The X-ray beamlines at the APS were especially suited to the Nobel-winning work because they allowed the researchers to focus their beams to a very small diameter, enabling them to view the assembly's subunits with much finer detail than ever before.
The improved knowledge of the structure and function of the ribosome -- especially in bacteria -- has opened up a new avenue of medical research as scientists try to identify antibiotics that can interfere with bacterial protein synthesis, according to Joachimiak. "This is one of the most important processes that occurs within the cell, and the work done at Argonne provided one of the first opportunities for scientists to truly look 'under the hood' at the biochemical mechanisms that underpin it," he said.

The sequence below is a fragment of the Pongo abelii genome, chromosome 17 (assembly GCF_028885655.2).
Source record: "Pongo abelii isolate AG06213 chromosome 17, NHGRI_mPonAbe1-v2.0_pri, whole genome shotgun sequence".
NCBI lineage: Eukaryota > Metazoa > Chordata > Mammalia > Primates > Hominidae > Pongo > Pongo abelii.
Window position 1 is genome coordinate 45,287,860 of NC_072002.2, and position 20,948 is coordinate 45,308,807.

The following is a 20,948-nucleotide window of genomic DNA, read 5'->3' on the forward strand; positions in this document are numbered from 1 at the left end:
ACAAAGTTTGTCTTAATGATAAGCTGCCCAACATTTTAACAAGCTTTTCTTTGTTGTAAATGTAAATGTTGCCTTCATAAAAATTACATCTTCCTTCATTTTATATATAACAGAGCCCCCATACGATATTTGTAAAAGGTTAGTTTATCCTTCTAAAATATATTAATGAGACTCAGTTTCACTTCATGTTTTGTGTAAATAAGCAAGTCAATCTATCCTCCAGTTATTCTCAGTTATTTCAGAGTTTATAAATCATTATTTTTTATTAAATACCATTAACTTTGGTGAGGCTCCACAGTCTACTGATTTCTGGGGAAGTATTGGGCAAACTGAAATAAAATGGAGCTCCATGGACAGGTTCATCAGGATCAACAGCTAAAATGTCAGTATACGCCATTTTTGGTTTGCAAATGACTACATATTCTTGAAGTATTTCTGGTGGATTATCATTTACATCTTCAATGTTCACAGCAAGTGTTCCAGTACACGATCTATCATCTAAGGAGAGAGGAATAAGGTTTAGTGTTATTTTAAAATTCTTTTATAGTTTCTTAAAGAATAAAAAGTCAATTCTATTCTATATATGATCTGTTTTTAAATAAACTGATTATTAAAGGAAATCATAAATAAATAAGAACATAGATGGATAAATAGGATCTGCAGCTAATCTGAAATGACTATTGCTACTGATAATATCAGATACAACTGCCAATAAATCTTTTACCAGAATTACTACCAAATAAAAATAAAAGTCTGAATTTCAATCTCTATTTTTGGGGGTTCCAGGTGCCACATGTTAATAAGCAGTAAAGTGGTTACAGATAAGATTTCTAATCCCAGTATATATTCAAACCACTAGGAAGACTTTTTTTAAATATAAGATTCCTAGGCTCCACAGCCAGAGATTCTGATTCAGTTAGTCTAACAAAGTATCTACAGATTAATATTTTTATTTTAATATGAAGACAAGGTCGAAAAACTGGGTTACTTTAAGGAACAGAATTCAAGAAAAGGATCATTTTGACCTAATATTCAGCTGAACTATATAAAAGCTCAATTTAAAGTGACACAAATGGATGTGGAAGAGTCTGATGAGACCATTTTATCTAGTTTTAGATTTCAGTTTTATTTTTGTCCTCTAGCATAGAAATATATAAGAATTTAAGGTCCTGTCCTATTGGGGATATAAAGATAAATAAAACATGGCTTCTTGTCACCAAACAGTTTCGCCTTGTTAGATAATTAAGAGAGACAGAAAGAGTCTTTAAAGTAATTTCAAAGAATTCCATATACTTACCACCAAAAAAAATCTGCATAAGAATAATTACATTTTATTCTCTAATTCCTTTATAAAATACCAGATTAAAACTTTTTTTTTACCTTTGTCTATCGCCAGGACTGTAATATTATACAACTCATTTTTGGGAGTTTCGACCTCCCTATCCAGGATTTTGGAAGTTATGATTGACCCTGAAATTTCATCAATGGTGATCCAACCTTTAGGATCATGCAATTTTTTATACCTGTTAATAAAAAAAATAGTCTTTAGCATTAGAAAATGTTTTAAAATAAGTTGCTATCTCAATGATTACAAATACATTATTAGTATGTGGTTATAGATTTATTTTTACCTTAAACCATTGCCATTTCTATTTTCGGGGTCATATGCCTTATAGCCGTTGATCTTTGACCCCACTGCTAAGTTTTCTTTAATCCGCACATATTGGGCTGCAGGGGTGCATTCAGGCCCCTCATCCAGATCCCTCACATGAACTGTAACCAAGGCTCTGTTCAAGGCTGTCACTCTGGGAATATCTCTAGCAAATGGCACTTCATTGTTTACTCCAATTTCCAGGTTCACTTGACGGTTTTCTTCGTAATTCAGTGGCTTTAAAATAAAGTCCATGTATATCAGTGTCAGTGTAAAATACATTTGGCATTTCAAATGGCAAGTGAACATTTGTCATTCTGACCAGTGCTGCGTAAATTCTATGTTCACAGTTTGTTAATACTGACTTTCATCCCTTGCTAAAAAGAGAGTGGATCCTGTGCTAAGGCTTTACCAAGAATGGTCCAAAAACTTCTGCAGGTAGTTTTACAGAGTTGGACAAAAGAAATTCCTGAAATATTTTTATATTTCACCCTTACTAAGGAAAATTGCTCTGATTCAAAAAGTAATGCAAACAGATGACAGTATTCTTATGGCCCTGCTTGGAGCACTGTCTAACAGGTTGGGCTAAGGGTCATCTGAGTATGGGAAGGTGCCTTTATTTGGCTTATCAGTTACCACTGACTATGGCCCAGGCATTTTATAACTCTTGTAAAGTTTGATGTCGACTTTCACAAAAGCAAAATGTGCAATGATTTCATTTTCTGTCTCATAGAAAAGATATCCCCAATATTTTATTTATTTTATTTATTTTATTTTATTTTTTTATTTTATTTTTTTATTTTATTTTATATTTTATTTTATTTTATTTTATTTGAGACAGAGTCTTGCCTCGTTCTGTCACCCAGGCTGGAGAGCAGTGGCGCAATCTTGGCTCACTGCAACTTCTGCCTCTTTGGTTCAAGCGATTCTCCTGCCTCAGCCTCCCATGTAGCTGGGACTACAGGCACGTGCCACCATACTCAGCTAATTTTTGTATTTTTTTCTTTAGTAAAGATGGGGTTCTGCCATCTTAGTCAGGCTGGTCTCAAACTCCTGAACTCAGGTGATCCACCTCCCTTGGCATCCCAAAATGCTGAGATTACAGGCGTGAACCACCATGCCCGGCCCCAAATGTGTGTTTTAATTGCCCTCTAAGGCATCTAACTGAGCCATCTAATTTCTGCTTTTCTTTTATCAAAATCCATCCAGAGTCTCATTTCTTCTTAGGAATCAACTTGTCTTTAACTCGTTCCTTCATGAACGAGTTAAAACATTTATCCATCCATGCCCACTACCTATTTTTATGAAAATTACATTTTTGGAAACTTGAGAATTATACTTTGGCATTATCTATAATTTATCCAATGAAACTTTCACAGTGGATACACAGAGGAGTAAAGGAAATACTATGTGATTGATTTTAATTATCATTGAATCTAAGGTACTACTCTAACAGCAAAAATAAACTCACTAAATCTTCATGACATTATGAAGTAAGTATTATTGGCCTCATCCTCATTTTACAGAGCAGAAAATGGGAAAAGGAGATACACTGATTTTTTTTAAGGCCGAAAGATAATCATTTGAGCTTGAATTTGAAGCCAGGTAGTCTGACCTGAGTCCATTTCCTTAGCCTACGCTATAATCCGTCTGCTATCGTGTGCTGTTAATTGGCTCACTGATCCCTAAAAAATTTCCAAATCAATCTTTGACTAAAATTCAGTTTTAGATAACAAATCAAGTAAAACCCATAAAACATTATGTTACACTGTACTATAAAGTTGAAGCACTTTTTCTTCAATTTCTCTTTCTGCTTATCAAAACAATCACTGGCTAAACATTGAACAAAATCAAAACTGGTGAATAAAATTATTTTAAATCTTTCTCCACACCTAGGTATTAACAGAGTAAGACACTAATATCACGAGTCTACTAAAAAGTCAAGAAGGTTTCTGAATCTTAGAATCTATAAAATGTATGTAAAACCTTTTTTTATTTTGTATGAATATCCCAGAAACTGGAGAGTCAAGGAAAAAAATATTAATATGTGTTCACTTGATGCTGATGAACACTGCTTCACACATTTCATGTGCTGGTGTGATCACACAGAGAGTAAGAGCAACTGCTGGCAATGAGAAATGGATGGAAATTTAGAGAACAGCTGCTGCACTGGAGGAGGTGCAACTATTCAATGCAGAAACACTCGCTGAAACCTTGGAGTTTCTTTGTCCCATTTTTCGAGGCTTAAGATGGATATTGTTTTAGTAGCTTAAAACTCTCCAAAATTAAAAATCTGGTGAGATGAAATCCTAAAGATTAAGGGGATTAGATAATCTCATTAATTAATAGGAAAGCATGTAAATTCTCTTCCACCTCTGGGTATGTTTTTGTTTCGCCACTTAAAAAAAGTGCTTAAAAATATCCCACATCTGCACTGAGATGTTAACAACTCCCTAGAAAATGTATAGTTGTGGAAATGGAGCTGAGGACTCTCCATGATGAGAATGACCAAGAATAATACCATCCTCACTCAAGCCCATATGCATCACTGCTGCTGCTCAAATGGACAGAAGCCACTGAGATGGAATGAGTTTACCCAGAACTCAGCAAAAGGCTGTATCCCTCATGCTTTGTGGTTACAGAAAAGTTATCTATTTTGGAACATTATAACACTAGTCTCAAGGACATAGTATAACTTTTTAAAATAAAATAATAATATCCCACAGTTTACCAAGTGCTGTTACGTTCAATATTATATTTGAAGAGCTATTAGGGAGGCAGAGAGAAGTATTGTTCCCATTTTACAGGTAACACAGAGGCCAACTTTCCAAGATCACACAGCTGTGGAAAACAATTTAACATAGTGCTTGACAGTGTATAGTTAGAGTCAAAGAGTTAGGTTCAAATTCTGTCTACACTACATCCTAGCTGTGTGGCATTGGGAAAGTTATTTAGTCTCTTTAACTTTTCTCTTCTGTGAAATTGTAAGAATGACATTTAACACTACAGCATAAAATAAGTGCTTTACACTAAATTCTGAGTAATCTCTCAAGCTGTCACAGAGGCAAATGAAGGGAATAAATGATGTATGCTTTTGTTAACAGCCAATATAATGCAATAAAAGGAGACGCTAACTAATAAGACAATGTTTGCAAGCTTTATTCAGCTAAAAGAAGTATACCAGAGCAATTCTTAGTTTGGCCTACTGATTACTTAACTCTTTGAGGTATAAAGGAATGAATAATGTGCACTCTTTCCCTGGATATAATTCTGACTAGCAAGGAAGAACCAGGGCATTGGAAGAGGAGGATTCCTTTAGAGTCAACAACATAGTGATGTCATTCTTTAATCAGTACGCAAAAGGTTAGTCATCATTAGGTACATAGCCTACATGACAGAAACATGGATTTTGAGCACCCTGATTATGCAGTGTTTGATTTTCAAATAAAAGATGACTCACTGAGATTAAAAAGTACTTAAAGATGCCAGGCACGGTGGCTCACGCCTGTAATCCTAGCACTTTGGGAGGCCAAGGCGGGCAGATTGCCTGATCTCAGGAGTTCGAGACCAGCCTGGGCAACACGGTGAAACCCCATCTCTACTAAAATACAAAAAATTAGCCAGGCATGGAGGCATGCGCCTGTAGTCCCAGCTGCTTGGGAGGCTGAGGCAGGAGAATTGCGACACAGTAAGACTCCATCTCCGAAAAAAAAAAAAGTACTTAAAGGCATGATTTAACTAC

In all, the SBC has contributed to 69 studies of ribosomes and ribosomal subunits, according to Joachimiak.
Steitz and Ramakrishnan also performed studies at the National Synchrotron Light Source (NSLS) at Brookhaven National Laboratory in New York; Steitz also performed work at the Advanced Light Source at Lawrence Berkeley National Laboratory in California; and Yonath and Ramakrishnan also completed experiments at the European Synchrotron Radiation Facility in Grenoble, France. Although most of the Argonne Nobel-related work was performed at the SBC's beamline at the APS, Steitz and Yonath also used two other APS beamlines: GMCA-CAT and BIOCARS. Yonath is also a member of the SBC advisory committee.
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